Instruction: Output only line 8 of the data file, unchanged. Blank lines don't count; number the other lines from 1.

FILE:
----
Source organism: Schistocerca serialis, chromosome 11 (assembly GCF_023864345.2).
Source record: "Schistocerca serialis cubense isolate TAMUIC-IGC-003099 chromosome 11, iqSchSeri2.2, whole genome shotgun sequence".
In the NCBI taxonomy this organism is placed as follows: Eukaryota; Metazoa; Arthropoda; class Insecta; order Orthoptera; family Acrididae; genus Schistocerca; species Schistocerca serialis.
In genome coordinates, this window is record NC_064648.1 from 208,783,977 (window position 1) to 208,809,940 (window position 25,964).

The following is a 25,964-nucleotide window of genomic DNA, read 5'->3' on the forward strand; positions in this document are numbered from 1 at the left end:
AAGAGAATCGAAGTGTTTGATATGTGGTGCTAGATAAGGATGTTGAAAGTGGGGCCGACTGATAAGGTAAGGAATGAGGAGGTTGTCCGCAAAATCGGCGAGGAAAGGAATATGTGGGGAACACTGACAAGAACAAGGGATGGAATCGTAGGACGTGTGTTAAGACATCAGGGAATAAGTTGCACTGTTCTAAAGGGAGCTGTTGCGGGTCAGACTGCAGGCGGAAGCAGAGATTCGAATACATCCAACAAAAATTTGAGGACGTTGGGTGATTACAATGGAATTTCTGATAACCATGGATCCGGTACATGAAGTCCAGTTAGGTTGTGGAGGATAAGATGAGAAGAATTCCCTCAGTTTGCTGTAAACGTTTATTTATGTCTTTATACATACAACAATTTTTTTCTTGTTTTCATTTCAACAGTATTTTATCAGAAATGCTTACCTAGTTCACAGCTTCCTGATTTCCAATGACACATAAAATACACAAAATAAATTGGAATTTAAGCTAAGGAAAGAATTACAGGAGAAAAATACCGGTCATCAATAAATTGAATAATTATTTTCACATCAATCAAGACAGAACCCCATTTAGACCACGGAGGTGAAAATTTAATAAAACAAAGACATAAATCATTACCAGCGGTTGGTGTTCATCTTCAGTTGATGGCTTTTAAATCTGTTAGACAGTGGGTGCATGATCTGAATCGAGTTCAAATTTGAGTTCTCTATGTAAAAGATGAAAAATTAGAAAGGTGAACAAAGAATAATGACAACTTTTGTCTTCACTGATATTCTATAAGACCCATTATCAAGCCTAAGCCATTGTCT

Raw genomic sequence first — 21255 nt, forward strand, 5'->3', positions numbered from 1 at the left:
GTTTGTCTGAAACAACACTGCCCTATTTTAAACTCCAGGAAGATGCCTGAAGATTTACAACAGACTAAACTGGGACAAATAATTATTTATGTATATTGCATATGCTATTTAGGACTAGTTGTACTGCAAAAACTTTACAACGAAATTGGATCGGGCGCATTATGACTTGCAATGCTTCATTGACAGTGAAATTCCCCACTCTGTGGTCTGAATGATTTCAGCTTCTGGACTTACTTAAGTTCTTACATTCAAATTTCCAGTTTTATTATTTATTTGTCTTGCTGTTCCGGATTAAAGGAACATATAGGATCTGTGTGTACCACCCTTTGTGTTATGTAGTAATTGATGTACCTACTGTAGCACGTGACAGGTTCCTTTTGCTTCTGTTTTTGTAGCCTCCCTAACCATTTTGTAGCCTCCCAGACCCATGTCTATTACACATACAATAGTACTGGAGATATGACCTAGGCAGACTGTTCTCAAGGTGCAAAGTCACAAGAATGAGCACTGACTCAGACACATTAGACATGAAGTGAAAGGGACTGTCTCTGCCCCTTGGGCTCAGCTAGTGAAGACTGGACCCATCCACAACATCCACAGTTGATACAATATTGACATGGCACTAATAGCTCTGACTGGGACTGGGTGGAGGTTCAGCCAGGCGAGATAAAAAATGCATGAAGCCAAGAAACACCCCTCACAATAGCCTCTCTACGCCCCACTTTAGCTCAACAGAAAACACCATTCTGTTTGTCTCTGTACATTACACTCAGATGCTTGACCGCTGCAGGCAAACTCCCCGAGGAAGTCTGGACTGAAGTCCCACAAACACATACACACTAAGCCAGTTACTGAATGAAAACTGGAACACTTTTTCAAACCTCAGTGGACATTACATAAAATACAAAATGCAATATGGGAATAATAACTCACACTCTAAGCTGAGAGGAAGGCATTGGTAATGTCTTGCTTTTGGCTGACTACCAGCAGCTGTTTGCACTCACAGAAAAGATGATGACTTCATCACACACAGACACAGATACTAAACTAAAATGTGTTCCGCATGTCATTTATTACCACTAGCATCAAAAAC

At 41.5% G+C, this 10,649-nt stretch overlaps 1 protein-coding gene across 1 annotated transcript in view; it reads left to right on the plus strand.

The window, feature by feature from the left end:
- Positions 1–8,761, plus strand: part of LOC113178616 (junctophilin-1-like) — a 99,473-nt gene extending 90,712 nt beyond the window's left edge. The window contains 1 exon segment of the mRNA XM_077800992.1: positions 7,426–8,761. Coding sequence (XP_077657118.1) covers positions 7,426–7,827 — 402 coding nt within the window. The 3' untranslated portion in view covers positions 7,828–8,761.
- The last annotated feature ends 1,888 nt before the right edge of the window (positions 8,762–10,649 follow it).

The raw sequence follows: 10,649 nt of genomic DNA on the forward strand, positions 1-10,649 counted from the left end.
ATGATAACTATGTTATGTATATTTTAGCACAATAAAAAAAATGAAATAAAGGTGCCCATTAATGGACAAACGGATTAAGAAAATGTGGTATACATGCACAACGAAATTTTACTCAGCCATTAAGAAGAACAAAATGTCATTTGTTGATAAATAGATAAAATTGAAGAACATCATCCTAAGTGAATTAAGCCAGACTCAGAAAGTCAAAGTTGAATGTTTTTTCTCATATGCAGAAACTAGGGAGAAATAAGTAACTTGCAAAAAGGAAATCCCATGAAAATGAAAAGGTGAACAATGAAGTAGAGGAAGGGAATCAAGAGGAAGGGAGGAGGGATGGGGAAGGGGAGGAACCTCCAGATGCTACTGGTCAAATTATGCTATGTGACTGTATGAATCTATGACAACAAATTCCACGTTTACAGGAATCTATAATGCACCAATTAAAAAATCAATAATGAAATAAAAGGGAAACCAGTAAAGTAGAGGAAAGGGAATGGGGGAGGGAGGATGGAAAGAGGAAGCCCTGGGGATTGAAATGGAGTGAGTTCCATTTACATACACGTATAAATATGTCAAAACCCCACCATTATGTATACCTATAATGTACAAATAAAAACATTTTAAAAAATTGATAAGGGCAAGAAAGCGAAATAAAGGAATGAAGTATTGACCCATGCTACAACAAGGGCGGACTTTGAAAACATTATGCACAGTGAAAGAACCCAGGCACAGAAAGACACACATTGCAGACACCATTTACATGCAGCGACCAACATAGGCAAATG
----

GTTTGTCTGAAACAACACTGCCCTATTTTAAACTCCAGGAAGATGCCTGAAGATTTACAACAGACTAAACTGGGACAAATAATTATTTATGTATATTGCATATGCTATTTAGGACTAGTTGTACTGCAAAAACTTTACAACGAAATTGGATCGGGCGCATTATGACTTGCAATGCTTCATTGACAGTGAAATTCCCCACTCTGTGGTCTGAATGATTTCAGCTTCTGGACTTACTTAAGTTCTTACATTCAAATTTCCAGTTTTATTATTTATTTGTCTTGCTGTTCCGGATTAAAGGAACATATAGGATCTGTGTGTACCACCCTTTGTGTTATGTAGTAATTGATGTACCTACTGTAGCACGTGACAGGTTCCTTTTGCTTCTGTTTTTGTAGCCTCCCTAACCATTTTGTAGCCTCCCAGACCCATGTCTATTACACATACAATAGTACTGGAGATATGACCTAGGCAGACTGTTCTCAAGGTGCAAAGTCACAAGAATGAGCACTGACTCAGACACATTAGACATGAAGTGAAAGGGACTGTCTCTGCCCCTTGGGCTCAGCTAGTGAAGACTGGACCCATCCACAACATCCACAGTTGATACAATATTGACATGGCACTAATAGCTCTGACTGGGACTGGGTGGAGGTTCAGCCAGGCGAGATAAAAAATGCATGAAGCCAAGAAACACCCCTCACAATAGCCTCTCTACGCCCCACTTTAGCTCAACAGAAAACACCATTCTGTTTGTCTCTGTACATTACACTCAGATGCTTGACCGCTGCAGGCAAACTCCCCGAGGAAGTCTGGACTGAAGTCCCACAAACACATACACACTAAGCCAGTTACTGAATGAAAACTGGAACACTTTTTCAAACCTCAGTGGACATTACATAAAATACAAAATGCAATATGGGAATAATAACTCACACTCTAAGCTGAGAGGAAGGCATTGGTAATGTCTTGCTTTTGGCTGACTACCAGCAGCTGTTTGCACTCACAGAAAAGATGATGACTTCATCACACACAGACACAGATACTAAACTAAAATGTGTTCCGCATGTCATTTATTACCACTAGCATCAAAAAC